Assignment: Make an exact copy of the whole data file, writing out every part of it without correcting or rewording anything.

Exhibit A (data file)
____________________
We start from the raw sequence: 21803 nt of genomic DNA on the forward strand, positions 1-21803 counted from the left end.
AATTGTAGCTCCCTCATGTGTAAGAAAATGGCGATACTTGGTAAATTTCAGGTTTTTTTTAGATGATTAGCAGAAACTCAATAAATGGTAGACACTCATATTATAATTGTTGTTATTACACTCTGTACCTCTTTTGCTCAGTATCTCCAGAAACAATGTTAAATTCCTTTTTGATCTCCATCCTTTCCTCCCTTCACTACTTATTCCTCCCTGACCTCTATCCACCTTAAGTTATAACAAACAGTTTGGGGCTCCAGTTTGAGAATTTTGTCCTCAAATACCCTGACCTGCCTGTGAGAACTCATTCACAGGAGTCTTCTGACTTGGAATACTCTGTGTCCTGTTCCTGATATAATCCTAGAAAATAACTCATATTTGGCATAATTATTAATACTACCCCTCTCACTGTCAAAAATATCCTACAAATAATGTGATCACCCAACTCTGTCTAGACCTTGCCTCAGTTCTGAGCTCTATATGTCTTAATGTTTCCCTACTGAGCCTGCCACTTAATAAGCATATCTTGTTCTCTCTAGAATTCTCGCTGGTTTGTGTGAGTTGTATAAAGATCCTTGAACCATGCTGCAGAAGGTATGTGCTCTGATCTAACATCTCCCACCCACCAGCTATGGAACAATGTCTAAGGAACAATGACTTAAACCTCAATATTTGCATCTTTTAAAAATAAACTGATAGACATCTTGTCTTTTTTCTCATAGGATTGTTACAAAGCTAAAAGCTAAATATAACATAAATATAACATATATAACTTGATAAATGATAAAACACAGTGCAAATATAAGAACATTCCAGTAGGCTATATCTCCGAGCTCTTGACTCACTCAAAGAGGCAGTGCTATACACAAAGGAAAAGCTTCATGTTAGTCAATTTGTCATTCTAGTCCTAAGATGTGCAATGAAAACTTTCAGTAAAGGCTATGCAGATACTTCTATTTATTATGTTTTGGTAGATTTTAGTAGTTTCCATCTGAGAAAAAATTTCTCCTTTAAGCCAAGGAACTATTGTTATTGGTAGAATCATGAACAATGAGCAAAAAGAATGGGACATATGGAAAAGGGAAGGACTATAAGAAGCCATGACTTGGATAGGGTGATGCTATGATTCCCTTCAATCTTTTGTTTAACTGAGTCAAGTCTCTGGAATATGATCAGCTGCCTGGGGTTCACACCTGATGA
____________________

We start from the raw sequence: 21803 nt of genomic DNA on the forward strand, positions 1-21803 counted from the left end.
AATTGTAGCTCCCTCATGTGTAAGAAAATGGCGATACTTGGTAAATTTCAGGTTTTTTTTAGATGATTAGCAGAAACTCAATAAATGGTAGACACTCATATTATAATTGTTGTTATTACACTCTGTACCTCTTTTGCTCAGTATCTCCAGAAACAATGTTAAATTCCTTTTTGATCTCCATCCTTTCCTCCCTTCACTACTTATTCCTCCCTGACCTCTATCCACCTTAAGTTATAACAAACAGTTTGGGGCTCCAGTTTGAGAATTTTGTCCTCAAATACCCTGACCTGCCTGTGAGAACTCATTCACAGGAGTCTTCTGACTTGGAATACTCTGTGTCCTGTTCCTGATATAATCCTAGAAAATAACTCATATTTGGCATAATTATTAATACTACCCCTCTCACTGTCAAAAATATCCTACAAATAATGTGATCACCCAACTCTGTCTAGACCTTGCCTCAGTTCTGAGCTCTATATGTCTTAATGTTTCCCTACTGAGCCTGCCACTTAATAAGCATATCTTGTTCTCTCTAGAATTCTCGCTGGTTTGTGTGAGTTGTATAAAGATCCTTGAACCATGCTGCAGAAGGTATGTGCTCTGATCTAACATCTCCCACCCACCAGCTATGGAACAATGTCTAAGGAACAATGACTTAAACCTCAATATTTGCATCTTTTAAAAATAAACTGATAGACATCTTGTCTTTTTTCTCATAGGATTGTTACAAAGCTAAAAGCTAAATATAACATAAATATAACATATATAACTTGATAAATGATAAAACACAGTGCAAATATAAGAACATTCCAGTAGGCTATATCTCCGAGCTCTTGACTCACTCAAAGAGGCAGTGCTATACACAAAGGAAAAGCTTCATGTTAGTCAATTTGTCATTCTAGTCCTAAGATGTGCAATGAAAACTTTCAGTAAAGGCTATGCAGATACTTCTATTTATTATGTTTTGGTAGATTTTAGTAGTTTCCATCTGAGAAAAAATTTCTCCTTTAAGCCAAGGAACTATTGTTATTGGTAGAATCATGAACAATGAGCAAAAAGAATGGGACATATGGAAAAGGGAAGGACTATAAGAAGCCATGACTTGGATAGGGTGATGCTATGATTCCCTTCAATCTTTTGTTTAACTGAGTCAAGTCTCTGGAATATGATCAGCTGCCTGGGGTTCACACCTGATGA